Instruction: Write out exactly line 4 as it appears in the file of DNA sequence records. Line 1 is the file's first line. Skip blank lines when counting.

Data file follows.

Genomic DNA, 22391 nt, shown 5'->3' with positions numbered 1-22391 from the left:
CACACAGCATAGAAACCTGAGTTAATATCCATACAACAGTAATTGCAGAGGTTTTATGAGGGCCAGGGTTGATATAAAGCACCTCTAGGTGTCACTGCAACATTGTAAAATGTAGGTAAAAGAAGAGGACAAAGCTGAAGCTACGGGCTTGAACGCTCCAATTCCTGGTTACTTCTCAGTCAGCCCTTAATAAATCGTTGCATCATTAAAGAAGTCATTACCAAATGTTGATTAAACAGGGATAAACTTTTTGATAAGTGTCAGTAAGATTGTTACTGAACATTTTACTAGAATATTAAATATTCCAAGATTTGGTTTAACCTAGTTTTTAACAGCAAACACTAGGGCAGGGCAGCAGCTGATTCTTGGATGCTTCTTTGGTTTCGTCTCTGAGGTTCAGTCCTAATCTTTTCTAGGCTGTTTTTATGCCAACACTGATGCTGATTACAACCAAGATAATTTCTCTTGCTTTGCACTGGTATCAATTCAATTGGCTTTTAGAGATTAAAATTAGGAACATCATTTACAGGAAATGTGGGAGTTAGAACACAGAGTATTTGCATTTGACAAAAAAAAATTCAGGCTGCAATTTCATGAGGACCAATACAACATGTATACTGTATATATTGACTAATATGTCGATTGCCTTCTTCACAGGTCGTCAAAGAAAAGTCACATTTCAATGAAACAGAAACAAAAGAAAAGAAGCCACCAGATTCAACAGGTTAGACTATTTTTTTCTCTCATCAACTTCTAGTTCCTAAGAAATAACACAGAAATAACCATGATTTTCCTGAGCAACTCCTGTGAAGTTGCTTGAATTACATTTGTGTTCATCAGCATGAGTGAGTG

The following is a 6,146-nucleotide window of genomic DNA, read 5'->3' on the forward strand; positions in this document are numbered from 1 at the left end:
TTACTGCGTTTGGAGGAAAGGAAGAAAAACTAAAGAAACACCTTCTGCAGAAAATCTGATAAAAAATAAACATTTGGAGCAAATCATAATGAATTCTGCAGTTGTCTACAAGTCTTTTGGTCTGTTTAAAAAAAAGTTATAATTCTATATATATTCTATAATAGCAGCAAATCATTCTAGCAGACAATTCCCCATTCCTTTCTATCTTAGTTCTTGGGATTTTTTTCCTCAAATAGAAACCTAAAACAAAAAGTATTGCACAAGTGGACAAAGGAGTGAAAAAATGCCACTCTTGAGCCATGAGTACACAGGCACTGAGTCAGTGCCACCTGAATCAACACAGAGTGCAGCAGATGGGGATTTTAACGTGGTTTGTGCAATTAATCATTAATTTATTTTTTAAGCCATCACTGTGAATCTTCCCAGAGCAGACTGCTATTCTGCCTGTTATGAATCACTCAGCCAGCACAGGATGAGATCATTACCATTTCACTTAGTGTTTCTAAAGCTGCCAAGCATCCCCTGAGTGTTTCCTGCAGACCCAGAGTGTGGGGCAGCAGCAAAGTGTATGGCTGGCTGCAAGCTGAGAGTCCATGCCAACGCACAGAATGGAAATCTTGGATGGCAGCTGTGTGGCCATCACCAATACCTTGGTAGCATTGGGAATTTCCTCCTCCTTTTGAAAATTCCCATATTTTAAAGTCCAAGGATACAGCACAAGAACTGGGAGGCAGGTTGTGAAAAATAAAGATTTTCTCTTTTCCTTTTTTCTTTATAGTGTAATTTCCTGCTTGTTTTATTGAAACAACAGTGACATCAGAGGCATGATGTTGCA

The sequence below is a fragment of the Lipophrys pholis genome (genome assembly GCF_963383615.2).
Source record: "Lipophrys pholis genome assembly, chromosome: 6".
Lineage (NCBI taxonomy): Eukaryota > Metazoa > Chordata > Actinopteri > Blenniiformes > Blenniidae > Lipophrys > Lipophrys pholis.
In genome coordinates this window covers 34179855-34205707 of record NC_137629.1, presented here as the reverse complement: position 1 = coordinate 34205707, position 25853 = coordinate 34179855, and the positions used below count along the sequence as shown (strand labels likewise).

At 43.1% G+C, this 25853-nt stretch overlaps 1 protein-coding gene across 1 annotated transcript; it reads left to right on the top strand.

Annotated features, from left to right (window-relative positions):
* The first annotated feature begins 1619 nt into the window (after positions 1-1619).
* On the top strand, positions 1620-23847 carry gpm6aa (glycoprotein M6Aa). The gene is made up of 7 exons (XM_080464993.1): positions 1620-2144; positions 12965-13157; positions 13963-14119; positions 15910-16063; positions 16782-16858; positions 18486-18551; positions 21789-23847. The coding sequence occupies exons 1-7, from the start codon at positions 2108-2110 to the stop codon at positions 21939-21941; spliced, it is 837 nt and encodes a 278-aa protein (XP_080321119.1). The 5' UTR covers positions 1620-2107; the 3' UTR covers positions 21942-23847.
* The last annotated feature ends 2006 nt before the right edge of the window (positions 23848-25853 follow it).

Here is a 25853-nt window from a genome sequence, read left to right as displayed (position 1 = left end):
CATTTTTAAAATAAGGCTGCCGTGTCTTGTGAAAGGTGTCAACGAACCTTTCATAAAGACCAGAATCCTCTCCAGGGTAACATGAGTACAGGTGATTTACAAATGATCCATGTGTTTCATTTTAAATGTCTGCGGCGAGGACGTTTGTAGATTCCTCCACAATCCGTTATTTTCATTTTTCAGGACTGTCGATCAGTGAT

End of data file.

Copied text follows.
TTACTGCGTTTGGAGGAAAGGAAGAAAAACTAAAGAAACACCTTCTGCAGAAAATCTGATAAAAAATAAACATTTGGAGCAAATCATAATGAATTCTGCAGTTGTCTACAAGTCTTTTGGTCTGTTTAAAAAAAAGTTATAATTCTATATATATTCTATAATAGCAGCAAATCATTCTAGCAGACAATTCCCCATTCCTTTCTATCTTAGTTCTTGGGATTTTTTTCCTCAAATAGAAACCTAAAACAAAAAGTATTGCACAAGTGGACAAAGGAGTGAAAAAATGCCACTCTTGAGCCATGAGTACACAGGCACTGAGTCAGTGCCACCTGAATCAACACAGAGTGCAGCAGATGGGGATTTTAACGTGGTTTGTGCAATTAATCATTAATTTATTTTTTAAGCCATCACTGTGAATCTTCCCAGAGCAGACTGCTATTCTGCCTGTTATGAATCACTCAGCCAGCACAGGATGAGATCATTACCATTTCACTTAGTGTTTCTAAAGCTGCCAAGCATCCCCTGAGTGTTTCCTGCAGACCCAGAGTGTGGGGCAGCAGCAAAGTGTATGGCTGGCTGCAAGCTGAGAGTCCATGCCAACGCACAGAATGGAAATCTTGGATGGCAGCTGTGTGGCCATCACCAATACCTTGGTAGCATTGGGAATTTCCTCCTCCTTTTGAAAATTCCCATATTTTAAAGTCCAAGGATACAGCACAAGAACTGGGAGGCAGGTTGTGAAAAATAAAGATTTTCTCTTTTCCTTTTTTCTTTATAGTGTAATTTCCTGCTTGTTTTATTGAAACAACAGTGACATCAGAGGCATGATGTTGCA